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Write for your people

read + write
welcome back.
This week in read + write, we have reading recommendations, inspiration, and writing advice from Ivie Ani and Lex Pryor. We’ll also hear from Twitter’s own Marc Burrows, who writes The Glom of Nit Newsletter. Finally, we’ll explain how Twitter is thinking of new business models to help fund journalism. 
read + recommendations
Each week, a writer will join us to answer some questions about what they like to read.
Our first guest is a critic, essayist, writer of profiles, and an on-air host. This is Ivie Ani, Editor-in-Chief and Editorial Director of AMAKA Studio. She’s written for Okayplayer, Paper Magazine, GQ, LEVEL, The FADER, and others. 
📸: @ElliottAshby
📸: @ElliottAshby
What’s the thing you’ve bookmarked, you know you need to read, and are excited to read?
Bookmarked: Writings for a Liberation Psychology by Ignacio Martín-Baró.
Need to read: Silencing the Past: Power and the Production of History by Michel-Rolph Trouillot.
Excited to read: The African Lookbook: A Visual History of 100 Years of African Women by Catherine E. McKinley and Jacqueline Woodson.
What’s the thing you read when you want to remember how to write? 
I go back to this quote from author Jodi Picoult: “You can always edit a bad page. You can’t edit a blank page.” 
 I also rewatch clips from this educational video program the late Cicely Tyson appeared on in 1988 called “Basic Writing Skills.” It reminds me that most times, the root of good writing is just clear and effective communication. 
You’re at the newsstand and have decided you’re leaving with four magazines. What are you picking up? (from any era, be as oddly specific as possible).  
Early-mid ‘90s era Village Voice, ‘90s-early 2000’s Vibe, 60’s,‘70s and ’80s era Jet, and the early 2000s Sports Illustrated Kids magazine.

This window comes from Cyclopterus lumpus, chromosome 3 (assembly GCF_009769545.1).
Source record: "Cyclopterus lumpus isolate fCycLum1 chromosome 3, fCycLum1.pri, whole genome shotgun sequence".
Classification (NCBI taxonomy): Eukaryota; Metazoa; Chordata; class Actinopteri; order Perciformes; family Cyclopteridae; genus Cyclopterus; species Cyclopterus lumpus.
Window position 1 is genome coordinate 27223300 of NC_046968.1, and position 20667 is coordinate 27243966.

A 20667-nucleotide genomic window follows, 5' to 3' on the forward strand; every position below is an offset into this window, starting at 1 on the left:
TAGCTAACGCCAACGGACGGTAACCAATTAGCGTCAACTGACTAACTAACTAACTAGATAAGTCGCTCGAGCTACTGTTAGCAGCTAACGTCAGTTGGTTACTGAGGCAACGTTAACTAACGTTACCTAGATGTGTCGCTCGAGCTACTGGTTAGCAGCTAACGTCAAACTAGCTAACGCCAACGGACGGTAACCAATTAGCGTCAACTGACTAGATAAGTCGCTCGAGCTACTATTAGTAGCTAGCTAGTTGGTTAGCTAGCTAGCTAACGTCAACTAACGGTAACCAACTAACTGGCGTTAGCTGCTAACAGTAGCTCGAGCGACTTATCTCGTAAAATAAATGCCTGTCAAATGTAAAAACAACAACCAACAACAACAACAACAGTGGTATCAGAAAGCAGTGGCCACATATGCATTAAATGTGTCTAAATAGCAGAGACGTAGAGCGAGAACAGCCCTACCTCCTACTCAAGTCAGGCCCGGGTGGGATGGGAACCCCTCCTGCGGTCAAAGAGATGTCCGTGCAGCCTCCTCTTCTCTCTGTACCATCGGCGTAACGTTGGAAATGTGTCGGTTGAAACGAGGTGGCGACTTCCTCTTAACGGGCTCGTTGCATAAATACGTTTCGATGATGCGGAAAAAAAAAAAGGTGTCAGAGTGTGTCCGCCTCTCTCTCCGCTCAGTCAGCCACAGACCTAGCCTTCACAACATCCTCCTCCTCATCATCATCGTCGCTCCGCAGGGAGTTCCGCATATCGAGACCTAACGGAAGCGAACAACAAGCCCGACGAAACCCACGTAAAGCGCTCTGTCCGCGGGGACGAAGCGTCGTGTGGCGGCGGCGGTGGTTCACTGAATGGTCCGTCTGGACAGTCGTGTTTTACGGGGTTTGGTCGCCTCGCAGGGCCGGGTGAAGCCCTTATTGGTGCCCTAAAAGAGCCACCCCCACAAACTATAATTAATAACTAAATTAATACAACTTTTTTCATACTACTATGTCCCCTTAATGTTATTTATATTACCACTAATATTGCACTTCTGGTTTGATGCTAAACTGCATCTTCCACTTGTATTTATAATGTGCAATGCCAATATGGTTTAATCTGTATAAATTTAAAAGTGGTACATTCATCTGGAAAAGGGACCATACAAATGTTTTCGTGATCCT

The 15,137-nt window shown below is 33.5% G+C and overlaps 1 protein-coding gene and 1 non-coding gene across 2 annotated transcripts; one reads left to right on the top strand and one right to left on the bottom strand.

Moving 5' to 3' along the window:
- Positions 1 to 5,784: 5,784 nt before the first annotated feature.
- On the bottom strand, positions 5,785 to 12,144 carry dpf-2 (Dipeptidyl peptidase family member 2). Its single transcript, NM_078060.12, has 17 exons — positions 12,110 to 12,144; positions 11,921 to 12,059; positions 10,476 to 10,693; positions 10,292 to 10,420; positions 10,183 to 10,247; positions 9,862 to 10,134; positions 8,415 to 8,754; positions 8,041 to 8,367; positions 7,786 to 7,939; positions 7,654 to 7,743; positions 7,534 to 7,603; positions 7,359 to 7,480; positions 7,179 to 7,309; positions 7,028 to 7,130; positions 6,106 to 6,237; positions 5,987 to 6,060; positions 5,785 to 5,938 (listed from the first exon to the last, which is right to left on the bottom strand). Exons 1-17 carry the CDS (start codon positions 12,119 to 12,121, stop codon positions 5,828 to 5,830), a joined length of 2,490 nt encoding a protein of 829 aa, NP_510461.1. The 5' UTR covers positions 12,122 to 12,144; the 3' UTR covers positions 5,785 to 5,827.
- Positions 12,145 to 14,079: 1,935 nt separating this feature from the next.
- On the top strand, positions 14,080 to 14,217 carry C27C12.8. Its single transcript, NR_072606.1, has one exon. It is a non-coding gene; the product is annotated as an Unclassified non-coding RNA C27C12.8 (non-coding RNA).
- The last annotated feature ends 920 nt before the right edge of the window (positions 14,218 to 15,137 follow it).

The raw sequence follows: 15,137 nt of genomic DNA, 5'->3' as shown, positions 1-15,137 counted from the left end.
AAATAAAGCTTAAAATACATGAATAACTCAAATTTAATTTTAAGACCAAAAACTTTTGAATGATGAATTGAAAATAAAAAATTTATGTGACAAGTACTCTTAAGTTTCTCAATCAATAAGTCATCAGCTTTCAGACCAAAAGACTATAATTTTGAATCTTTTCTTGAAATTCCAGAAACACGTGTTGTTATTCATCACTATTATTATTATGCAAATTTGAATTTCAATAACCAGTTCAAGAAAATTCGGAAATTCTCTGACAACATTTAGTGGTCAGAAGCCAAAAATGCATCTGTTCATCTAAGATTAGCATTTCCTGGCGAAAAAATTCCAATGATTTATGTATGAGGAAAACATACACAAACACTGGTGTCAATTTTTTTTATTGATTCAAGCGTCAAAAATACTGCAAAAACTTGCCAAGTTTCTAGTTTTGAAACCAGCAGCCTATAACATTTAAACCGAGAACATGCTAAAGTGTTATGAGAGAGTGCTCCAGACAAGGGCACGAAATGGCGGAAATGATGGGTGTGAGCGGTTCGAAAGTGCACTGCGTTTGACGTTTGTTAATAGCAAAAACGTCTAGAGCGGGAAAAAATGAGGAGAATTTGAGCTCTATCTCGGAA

What’s the thing you read when you need to feel something?
DMX lyrics.
There’s also a book called Random Family by Adrian Nicole LeBlanc that was published in 2003. It’s about two women connected to the infamous drug kingpin Boy George, and their families navigating poverty and trying to survive in the Bronx. It’s relatable because of where I grew up, but I read this book when studying journalism at NYU. Adrian Nicole LeBlanc spent 10 years reporting on this. It’s a masterclass on non-fiction storytelling.
newsletter time
Every other week, we’ll include a new Revue newsletter (new = under 60 days or five or fewer issues). 
The Glom of Nit Newsletter
The newsletter has been running since 2020, but Marc only recently started publishing on Revue. We asked him: In 280 characters or less, why did you move your newsletter to Twitter?
Twitter is my home! My newsletter is just an extension of my Twitter account really, a chance for people who like my writing, books, music, and stupid jokes to get a concentrated dose. Revue’s integration with Twitter pulled it all closer. It’s satisfyingly neat.
write + inspiration
Each week, a writer will join us to answer some questions and give their perspective on writing.
Our second guest this week is Lex Pryor. He’s a staff writer at The Ringer, writing pieces that touch on race, pop culture, and sports. 
What’s a piece of writing advice that’s held true for you?
Write for your people, whoever they are. 
What’s the thing you read when you want to remember how to write?